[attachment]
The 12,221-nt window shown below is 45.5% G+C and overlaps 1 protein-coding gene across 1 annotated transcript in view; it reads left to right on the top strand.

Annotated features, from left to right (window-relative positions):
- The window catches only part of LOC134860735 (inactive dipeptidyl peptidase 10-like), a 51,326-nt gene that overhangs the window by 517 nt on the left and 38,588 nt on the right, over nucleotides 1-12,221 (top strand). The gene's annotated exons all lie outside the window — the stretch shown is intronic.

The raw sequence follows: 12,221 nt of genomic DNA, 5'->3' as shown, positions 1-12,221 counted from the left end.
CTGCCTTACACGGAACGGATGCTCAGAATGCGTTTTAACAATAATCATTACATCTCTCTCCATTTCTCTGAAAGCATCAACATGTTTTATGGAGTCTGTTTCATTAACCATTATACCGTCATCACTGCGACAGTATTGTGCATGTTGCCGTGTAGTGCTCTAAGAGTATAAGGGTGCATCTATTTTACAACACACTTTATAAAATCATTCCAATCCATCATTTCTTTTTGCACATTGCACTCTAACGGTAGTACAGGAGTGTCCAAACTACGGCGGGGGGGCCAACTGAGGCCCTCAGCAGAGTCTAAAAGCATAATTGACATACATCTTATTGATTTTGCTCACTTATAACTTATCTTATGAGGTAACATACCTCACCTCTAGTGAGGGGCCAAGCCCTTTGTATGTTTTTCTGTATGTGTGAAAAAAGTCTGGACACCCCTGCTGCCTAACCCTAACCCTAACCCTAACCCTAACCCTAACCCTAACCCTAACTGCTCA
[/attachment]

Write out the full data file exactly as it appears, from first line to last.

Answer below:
The 12,221-nt window shown below is 45.5% G+C and overlaps 1 protein-coding gene across 1 annotated transcript in view; it reads left to right on the top strand.

Annotated features, from left to right (window-relative positions):
- The window catches only part of LOC134860735 (inactive dipeptidyl peptidase 10-like), a 51,326-nt gene that overhangs the window by 517 nt on the left and 38,588 nt on the right, over nucleotides 1-12,221 (top strand). The gene's annotated exons all lie outside the window — the stretch shown is intronic.

The raw sequence follows: 12,221 nt of genomic DNA, 5'->3' as shown, positions 1-12,221 counted from the left end.
CTGCCTTACACGGAACGGATGCTCAGAATGCGTTTTAACAATAATCATTACATCTCTCTCCATTTCTCTGAAAGCATCAACATGTTTTATGGAGTCTGTTTCATTAACCATTATACCGTCATCACTGCGACAGTATTGTGCATGTTGCCGTGTAGTGCTCTAAGAGTATAAGGGTGCATCTATTTTACAACACACTTTATAAAATCATTCCAATCCATCATTTCTTTTTGCACATTGCACTCTAACGGTAGTACAGGAGTGTCCAAACTACGGCGGGGGGGCCAACTGAGGCCCTCAGCAGAGTCTAAAAGCATAATTGACATACATCTTATTGATTTTGCTCACTTATAACTTATCTTATGAGGTAACATACCTCACCTCTAGTGAGGGGCCAAGCCCTTTGTATGTTTTTCTGTATGTGTGAAAAAAGTCTGGACACCCCTGCTGCCTAACCCTAACCCTAACCCTAACCCTAACCCTAACCCTAACCCTAACTGCTCA